The man in uniform turned to Rachel, smiled brightly, touched her on the elbow, and said, "Let this pretty young thing make the selection. What will it be, pretty lady with the blue eyes? It's all yours."
"Really? You mean it?" Surprised that he even noticed her, Rachel was taken aback.
"Sure I mean it. What will it be?"
Rachel's eyes shifted from the tall, charming stranger with the smooth voice and looked at the prizes. She chose a small brown teddy bear.
At seventeen, she was immediately smitten by this tall, handsome man in uniform.
There was something about an army air Corps uniform that was so captivating. Even without the uniform, he would have been an imposing figure. She was exuberant, and the rest of the evening was spent riding rides, eating hotdogs, and laughing with him. She had never had such a splendid evening, nor had her emotions been so electrified.
She loved hearing Russell tell about his work as a mechanic on C-46 and C-47 transport planes. He held Rachel spellbound as he described gliders being towed behind the transport aircrafts and landing on fields not equipped for larger aircraft. He emphasized how important his job was for the war effort because the base served as a training site for glider tactics and paratroopers. She could hardly believe that this war hero was interested in her.
Kim was the only person with whom Rachel shared her feelings and her deep love for this man with blue eyes and hair the color of ripened wheat. After he came to church with Rachel a few times and dropped a little money in the collection plate, even her parents didn't object to her dating a patriotic man in uniform who was contributing to bringing this awful war to an end. Besides, Russell could look her dad in the eyes, tell him how wonderfully inspiring his sermons were, and hang on to every word of wisdom the reverend imparted.
Kim and Ted often doubled dated with Rachel and Russell in a '36 Chevy, one that Russell borrowed from a civilian worker on base. He had so much charisma that he could talk his way into or out of almost anything. All Russell had to do was put his hand on someone's shoulder, look him in the eyes, and magically convince the recipient of all this attention that he was the most important guy in the world. Borrowing this civilian's car became an easy feat, and soon the two couples had become an inseparable foursome.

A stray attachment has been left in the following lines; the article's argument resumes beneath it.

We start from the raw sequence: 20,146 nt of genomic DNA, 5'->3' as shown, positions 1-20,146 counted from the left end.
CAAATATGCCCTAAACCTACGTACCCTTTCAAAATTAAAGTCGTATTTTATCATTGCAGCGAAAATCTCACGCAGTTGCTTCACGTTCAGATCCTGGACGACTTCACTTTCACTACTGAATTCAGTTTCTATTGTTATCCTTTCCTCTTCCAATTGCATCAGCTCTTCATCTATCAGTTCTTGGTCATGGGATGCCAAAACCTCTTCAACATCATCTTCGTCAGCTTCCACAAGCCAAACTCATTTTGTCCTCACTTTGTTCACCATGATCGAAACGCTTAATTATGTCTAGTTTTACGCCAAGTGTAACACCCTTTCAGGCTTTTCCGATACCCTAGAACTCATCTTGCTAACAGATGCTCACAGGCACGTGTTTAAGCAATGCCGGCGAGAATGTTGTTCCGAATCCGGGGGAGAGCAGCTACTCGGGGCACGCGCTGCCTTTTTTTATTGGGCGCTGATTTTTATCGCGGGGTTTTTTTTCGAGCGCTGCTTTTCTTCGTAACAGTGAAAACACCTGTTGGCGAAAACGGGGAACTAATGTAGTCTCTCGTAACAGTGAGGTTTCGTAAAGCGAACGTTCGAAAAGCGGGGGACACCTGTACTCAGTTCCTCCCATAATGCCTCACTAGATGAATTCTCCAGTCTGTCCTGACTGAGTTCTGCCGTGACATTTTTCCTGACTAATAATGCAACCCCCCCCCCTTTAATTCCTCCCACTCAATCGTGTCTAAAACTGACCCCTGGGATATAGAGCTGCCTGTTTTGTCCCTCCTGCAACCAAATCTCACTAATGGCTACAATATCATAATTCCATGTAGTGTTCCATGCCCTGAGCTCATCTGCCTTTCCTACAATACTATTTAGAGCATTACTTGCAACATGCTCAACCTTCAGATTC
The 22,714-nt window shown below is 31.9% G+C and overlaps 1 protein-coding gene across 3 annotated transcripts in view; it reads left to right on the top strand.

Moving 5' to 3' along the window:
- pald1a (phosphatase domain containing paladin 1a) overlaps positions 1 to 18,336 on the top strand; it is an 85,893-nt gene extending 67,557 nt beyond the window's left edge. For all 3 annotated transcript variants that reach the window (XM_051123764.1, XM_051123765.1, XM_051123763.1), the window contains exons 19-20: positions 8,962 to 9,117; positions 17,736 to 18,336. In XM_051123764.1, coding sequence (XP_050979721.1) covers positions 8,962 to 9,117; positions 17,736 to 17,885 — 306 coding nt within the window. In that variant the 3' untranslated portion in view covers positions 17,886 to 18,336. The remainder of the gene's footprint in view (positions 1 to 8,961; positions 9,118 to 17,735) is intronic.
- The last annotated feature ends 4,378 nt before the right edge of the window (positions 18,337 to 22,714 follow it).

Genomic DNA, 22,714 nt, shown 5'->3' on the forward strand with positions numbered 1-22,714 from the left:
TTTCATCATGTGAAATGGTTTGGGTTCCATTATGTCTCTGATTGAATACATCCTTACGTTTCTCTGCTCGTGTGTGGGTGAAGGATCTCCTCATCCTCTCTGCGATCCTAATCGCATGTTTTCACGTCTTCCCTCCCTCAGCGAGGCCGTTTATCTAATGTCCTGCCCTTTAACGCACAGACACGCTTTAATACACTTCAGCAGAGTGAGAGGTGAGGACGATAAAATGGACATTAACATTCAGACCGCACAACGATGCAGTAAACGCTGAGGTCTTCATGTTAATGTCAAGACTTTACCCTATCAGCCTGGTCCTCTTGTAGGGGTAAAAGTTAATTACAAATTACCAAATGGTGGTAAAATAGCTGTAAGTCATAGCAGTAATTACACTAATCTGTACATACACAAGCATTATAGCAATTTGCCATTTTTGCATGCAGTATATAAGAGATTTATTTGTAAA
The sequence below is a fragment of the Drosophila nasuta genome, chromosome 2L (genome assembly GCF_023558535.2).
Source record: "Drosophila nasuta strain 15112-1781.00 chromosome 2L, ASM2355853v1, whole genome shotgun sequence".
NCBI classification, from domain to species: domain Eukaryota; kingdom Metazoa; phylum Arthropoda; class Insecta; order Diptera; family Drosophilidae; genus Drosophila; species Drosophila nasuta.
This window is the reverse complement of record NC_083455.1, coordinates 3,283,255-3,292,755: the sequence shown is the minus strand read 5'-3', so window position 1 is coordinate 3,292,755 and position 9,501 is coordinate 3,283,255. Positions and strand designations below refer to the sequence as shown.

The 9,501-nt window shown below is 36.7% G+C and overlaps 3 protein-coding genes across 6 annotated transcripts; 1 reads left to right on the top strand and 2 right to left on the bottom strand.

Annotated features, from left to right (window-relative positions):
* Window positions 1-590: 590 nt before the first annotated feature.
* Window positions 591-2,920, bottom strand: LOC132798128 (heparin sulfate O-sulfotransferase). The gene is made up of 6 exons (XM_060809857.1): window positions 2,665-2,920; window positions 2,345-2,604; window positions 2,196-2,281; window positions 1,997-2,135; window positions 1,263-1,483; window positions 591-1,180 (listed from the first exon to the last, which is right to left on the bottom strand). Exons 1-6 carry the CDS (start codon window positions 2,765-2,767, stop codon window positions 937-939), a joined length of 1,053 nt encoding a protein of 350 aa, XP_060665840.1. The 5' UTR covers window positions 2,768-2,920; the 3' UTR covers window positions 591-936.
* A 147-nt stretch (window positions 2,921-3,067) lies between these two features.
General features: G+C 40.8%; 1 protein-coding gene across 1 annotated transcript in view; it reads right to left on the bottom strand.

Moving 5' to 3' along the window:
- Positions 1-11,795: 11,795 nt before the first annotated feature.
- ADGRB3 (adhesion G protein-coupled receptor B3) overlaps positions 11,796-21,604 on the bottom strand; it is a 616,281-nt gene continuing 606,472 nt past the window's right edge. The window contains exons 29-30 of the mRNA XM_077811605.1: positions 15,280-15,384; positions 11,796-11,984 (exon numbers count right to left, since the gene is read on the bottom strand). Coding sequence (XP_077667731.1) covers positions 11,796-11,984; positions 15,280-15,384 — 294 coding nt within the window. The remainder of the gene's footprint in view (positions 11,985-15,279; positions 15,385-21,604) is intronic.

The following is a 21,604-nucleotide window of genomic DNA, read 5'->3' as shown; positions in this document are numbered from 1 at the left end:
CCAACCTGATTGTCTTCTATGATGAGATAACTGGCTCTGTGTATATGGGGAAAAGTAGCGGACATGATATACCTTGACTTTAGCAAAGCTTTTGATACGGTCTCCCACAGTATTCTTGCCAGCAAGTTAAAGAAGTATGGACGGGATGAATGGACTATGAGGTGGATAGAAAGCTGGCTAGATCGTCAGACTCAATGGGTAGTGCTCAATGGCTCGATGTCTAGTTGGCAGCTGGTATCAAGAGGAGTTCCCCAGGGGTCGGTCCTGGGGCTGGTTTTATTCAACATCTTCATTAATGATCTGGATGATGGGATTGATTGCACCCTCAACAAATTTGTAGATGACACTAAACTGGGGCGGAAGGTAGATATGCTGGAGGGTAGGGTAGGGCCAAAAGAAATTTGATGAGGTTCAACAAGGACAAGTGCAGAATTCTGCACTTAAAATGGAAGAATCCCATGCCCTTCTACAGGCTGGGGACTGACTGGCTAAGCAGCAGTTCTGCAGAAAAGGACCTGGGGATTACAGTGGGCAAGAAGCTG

Russell constantly told Rachel that he loved her with all his heart—the love of his life, as he put it. Rachel was intrigued by the way he smoothed her light brown hair, cupped her face in his hands, peered into her blue eyes, and whispered, "I could kiss your full, luscious lips forever. I don't ever want to let you go."
Now, on the way home from church, Rachel thought of how much the carefree magic of youth had been lost with Kim's future looking so bleak. She dreaded going back to school without Kim, but no way would she ever forsake her friend. She vowed to visit her every day after school and keep her posted on anything new that happened.
But school wasn't her greatest concern. She knew that she could have very well been up there in front of the church with Kim. With a feeling of overwhelming guilt, she recalled the night she lost her virginity. That night after much foreplay, she had finally succumbed to Russell's insistence that if she really loved him, she'd let him "do it." He had convinced her that men needed sex and he'd have to go elsewhere if he didn't get it from her.
After a glum Sunday dinner was over for the Prouge family, the two friends met at the park, which consisted of no more than a shaded area just off the road with two dirty picnic tables. Solemn-faced, they hugged each other and then sat down. "Oh, I don't know how I'm going to do this. If it weren't for you and Ted, I could just lie down and die," Kim wailed.